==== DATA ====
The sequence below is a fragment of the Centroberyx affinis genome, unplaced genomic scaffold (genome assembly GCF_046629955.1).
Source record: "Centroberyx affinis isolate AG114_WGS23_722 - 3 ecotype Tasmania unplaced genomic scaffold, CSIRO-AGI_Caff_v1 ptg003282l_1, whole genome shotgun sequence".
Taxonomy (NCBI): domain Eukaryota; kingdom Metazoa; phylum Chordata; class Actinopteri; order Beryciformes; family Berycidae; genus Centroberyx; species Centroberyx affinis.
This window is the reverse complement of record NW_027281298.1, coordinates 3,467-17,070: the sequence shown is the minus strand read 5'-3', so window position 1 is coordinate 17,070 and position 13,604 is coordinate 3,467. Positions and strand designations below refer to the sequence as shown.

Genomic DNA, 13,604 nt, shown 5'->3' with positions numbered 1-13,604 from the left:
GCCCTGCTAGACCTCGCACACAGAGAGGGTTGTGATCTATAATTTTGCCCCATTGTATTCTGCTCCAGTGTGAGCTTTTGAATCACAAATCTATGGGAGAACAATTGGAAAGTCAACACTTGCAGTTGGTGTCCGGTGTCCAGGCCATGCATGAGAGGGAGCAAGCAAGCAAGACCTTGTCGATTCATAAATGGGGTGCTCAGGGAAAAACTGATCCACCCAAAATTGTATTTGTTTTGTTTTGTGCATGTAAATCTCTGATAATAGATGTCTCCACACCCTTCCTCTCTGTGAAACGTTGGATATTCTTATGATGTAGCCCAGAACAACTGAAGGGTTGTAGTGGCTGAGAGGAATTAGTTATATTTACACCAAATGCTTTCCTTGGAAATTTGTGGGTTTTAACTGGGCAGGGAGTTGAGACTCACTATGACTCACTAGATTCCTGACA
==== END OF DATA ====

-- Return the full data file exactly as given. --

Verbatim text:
The sequence below is a fragment of the Centroberyx affinis genome, unplaced genomic scaffold (genome assembly GCF_046629955.1).
Source record: "Centroberyx affinis isolate AG114_WGS23_722 - 3 ecotype Tasmania unplaced genomic scaffold, CSIRO-AGI_Caff_v1 ptg003282l_1, whole genome shotgun sequence".
Taxonomy (NCBI): domain Eukaryota; kingdom Metazoa; phylum Chordata; class Actinopteri; order Beryciformes; family Berycidae; genus Centroberyx; species Centroberyx affinis.
This window is the reverse complement of record NW_027281298.1, coordinates 3,467-17,070: the sequence shown is the minus strand read 5'-3', so window position 1 is coordinate 17,070 and position 13,604 is coordinate 3,467. Positions and strand designations below refer to the sequence as shown.

Genomic DNA, 13,604 nt, shown 5'->3' with positions numbered 1-13,604 from the left:
GCCCTGCTAGACCTCGCACACAGAGAGGGTTGTGATCTATAATTTTGCCCCATTGTATTCTGCTCCAGTGTGAGCTTTTGAATCACAAATCTATGGGAGAACAATTGGAAAGTCAACACTTGCAGTTGGTGTCCGGTGTCCAGGCCATGCATGAGAGGGAGCAAGCAAGCAAGACCTTGTCGATTCATAAATGGGGTGCTCAGGGAAAAACTGATCCACCCAAAATTGTATTTGTTTTGTTTTGTGCATGTAAATCTCTGATAATAGATGTCTCCACACCCTTCCTCTCTGTGAAACGTTGGATATTCTTATGATGTAGCCCAGAACAACTGAAGGGTTGTAGTGGCTGAGAGGAATTAGTTATATTTACACCAAATGCTTTCCTTGGAAATTTGTGGGTTTTAACTGGGCAGGGAGTTGAGACTCACTATGACTCACTAGATTCCTGACA